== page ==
This could allow materials scientists to develop a synthetic version for a wide range of applications in engineering, aeronautics, and even clothing.

While people have used the spun cocoons of the mulberry silkworm larva for millennia as the raw material for beautiful and lustrous cloth, scientists and engineers have been fascinated by the strength, low density, and ductility of this material. Despite this fascination we have not yet wound up with a clear understanding of the fundamental chemistry and physics that underpins silk's properties and so have been unable to make a material that mimics silk, although nylon comes close in some senses.
Now, researchers in the USA [Buehler et al., (2010) Nature Mater, doi: 10.1038/NMAT2704] have investigated the mechanism by which silks can reach very high strengths, yet retain high ductility. High ductility means that silk fails gracefully, step by step, rather than catastrophically breaking under excessive strain, a property of which engineers are naturally envious given that most materials with high strength, such as ceramics, are brittle. Avoid brittleness, as in many metals and alloys, and strength is reduced. The researchers now believe they have rationalized the silk paradox of how it is both strong and ductile, which offers new clues for making a silk biomimetic.
The researchers explain that silk uses surprisingly simple building blocks, unsophisticated amino acids and extremely weak hydrogen-bonds to build the protein structure of silk. “The exceptional strength of silks, exceeding that of steel, arises from β-sheet nanocrystals that universally consist of highly conserved poly-(Gly-Ala) and poly-Ala domains,” the team explains. Nevertheless, these are sufficient to achieve the material's superior properties. It is the arrangement of silk's building blocks into a hierarchical structure at defined length-scales that overcomes the apparent limitations of such simple starting materials of limited functionality.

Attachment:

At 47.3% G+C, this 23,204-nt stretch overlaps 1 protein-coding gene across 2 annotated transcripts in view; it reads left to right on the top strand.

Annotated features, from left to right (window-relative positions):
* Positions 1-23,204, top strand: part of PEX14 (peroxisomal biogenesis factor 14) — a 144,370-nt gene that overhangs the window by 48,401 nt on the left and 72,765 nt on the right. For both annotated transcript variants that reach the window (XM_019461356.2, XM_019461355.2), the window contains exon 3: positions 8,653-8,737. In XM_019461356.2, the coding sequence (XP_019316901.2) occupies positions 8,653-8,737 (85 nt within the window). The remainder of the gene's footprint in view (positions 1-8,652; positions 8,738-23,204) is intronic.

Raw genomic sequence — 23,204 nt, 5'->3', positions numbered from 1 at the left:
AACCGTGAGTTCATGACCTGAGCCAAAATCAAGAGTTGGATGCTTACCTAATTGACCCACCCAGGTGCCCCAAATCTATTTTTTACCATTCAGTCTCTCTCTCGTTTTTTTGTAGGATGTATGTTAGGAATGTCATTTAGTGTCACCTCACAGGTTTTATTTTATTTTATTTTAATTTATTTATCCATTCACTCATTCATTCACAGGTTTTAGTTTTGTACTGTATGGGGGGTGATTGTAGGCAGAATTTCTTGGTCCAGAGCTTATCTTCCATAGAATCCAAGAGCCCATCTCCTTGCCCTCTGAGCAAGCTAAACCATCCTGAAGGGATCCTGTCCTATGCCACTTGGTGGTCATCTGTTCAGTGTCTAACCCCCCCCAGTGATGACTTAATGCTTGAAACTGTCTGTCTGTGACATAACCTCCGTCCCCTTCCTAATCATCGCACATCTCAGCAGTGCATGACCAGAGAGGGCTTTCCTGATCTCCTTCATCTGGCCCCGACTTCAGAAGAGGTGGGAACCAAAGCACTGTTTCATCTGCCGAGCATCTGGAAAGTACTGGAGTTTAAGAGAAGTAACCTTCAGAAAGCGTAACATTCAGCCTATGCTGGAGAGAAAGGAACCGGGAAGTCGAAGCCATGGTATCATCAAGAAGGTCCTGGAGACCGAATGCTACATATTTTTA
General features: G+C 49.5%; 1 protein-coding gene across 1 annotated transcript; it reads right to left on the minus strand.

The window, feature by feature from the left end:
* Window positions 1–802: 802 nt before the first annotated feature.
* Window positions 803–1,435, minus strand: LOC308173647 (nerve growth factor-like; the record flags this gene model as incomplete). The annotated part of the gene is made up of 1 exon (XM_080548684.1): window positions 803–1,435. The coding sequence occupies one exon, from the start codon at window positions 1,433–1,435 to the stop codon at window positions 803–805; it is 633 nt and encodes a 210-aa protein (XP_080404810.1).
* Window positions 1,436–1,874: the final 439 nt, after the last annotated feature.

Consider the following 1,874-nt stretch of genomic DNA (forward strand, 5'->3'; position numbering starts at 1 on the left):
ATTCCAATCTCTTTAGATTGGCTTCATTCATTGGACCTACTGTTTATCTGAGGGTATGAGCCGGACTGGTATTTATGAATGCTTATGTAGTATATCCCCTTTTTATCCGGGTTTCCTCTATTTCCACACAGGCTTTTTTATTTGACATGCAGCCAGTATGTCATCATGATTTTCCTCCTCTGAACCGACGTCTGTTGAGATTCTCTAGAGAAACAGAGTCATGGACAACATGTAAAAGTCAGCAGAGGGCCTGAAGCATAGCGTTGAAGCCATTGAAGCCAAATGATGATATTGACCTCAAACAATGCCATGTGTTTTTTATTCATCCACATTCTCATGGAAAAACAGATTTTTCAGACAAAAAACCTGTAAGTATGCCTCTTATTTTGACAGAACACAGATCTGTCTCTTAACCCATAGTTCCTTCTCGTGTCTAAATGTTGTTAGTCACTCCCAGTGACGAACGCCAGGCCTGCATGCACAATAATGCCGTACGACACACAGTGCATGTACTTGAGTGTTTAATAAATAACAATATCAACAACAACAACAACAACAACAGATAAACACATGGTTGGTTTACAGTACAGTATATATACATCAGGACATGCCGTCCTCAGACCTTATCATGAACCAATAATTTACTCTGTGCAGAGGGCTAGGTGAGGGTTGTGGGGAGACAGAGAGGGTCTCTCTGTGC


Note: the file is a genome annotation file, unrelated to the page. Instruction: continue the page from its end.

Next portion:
The researchers carried out a series of large-scale molecular dynamics simulations, which can explain some of the experimental observations seen in studies of silk. For instance, by changing the dimensions of beta-sheet nanocrystals within the silk structure by just a few nanometres they observed severe changes in the strength and failure behaviour of the simulated silk. This, they say, suggests that there is huge sensitivity of mechanical performance with respect to structure. These nanocrystals when confined to a few nanometres are much stiffer and stronger than larger nanocrystals, but at the same time also much tougher. The studies also reveal how even weak hydrogen bonds between building blocks allow energy to be dissipated by a molecular “stick-slip” deformation that presents silk from snapping instantaneously under excessive load.
“Our findings explain how size effects can be exploited to create naturally inspired materials with superior mechanical properties in spite of relying on mechanically inferior, weak hydrogen bonds,” the researchers conclude. “This may lead us to a new paradigm in materials design in which we may no longer need strong building blocks to make our materials better, but are able to use inexpensive and abundant constituents,” says Buehler.

The team emphasizes that the findings are universal and could be applied to understand other biological materials, such as other forms of silk, such as spider silk, and plant or wood fibres and so lead to the development of a wide range of biomimetic substances with functional diversity built from mundane, yet universal elements.